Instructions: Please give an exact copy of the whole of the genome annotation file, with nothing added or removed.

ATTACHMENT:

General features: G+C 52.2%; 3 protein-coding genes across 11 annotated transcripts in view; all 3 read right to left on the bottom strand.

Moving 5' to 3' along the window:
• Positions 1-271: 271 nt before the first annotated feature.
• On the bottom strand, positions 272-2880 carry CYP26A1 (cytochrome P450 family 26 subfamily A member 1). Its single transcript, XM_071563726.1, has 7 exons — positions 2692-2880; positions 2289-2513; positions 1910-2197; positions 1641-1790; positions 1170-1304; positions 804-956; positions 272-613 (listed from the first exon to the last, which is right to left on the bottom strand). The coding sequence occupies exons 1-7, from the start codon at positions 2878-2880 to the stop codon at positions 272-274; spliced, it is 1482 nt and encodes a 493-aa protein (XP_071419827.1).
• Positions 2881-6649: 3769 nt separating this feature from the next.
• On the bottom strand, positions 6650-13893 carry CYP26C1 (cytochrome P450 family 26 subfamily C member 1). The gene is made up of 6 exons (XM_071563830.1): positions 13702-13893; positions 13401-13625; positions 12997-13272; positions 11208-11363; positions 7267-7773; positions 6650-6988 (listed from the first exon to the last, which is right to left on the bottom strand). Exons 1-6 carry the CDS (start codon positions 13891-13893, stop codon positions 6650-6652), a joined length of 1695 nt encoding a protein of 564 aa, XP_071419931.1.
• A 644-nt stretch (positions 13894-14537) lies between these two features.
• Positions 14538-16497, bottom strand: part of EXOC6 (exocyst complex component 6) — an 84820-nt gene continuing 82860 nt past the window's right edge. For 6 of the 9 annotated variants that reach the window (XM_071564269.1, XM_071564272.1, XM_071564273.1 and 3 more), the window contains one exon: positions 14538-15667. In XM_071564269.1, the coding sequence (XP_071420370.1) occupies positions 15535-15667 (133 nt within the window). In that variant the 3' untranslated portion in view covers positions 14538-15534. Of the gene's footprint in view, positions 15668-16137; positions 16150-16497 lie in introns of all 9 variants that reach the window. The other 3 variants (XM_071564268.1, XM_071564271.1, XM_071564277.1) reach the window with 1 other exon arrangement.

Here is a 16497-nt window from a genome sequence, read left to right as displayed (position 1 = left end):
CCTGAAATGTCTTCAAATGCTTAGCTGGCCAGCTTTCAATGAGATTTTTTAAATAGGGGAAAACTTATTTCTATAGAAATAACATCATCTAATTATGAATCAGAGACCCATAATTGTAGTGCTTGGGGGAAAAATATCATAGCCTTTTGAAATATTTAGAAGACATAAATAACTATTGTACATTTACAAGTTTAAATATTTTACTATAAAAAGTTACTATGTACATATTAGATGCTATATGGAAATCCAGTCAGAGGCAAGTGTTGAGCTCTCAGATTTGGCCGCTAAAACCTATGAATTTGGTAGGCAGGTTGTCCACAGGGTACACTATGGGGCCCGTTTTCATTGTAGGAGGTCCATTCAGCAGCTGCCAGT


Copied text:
General features: G+C 52.2%; 3 protein-coding genes across 11 annotated transcripts in view; all 3 read right to left on the bottom strand.

Moving 5' to 3' along the window:
• Positions 1-271: 271 nt before the first annotated feature.
• On the bottom strand, positions 272-2880 carry CYP26A1 (cytochrome P450 family 26 subfamily A member 1). Its single transcript, XM_071563726.1, has 7 exons — positions 2692-2880; positions 2289-2513; positions 1910-2197; positions 1641-1790; positions 1170-1304; positions 804-956; positions 272-613 (listed from the first exon to the last, which is right to left on the bottom strand). The coding sequence occupies exons 1-7, from the start codon at positions 2878-2880 to the stop codon at positions 272-274; spliced, it is 1482 nt and encodes a 493-aa protein (XP_071419827.1).
• Positions 2881-6649: 3769 nt separating this feature from the next.
• On the bottom strand, positions 6650-13893 carry CYP26C1 (cytochrome P450 family 26 subfamily C member 1). The gene is made up of 6 exons (XM_071563830.1): positions 13702-13893; positions 13401-13625; positions 12997-13272; positions 11208-11363; positions 7267-7773; positions 6650-6988 (listed from the first exon to the last, which is right to left on the bottom strand). Exons 1-6 carry the CDS (start codon positions 13891-13893, stop codon positions 6650-6652), a joined length of 1695 nt encoding a protein of 564 aa, XP_071419931.1.
• A 644-nt stretch (positions 13894-14537) lies between these two features.
• Positions 14538-16497, bottom strand: part of EXOC6 (exocyst complex component 6) — an 84820-nt gene continuing 82860 nt past the window's right edge. For 6 of the 9 annotated variants that reach the window (XM_071564269.1, XM_071564272.1, XM_071564273.1 and 3 more), the window contains one exon: positions 14538-15667. In XM_071564269.1, the coding sequence (XP_071420370.1) occupies positions 15535-15667 (133 nt within the window). In that variant the 3' untranslated portion in view covers positions 14538-15534. Of the gene's footprint in view, positions 15668-16137; positions 16150-16497 lie in introns of all 9 variants that reach the window. The other 3 variants (XM_071564268.1, XM_071564271.1, XM_071564277.1) reach the window with 1 other exon arrangement.

Here is a 16497-nt window from a genome sequence, read left to right as displayed (position 1 = left end):
CCTGAAATGTCTTCAAATGCTTAGCTGGCCAGCTTTCAATGAGATTTTTTAAATAGGGGAAAACTTATTTCTATAGAAATAACATCATCTAATTATGAATCAGAGACCCATAATTGTAGTGCTTGGGGGAAAAATATCATAGCCTTTTGAAATATTTAGAAGACATAAATAACTATTGTACATTTACAAGTTTAAATATTTTACTATAAAAAGTTACTATGTACATATTAGATGCTATATGGAAATCCAGTCAGAGGCAAGTGTTGAGCTCTCAGATTTGGCCGCTAAAACCTATGAATTTGGTAGGCAGGTTGTCCACAGGGTACACTATGGGGCCCGTTTTCATTGTAGGAGGTCCATTCAGCAGCTGCCAGT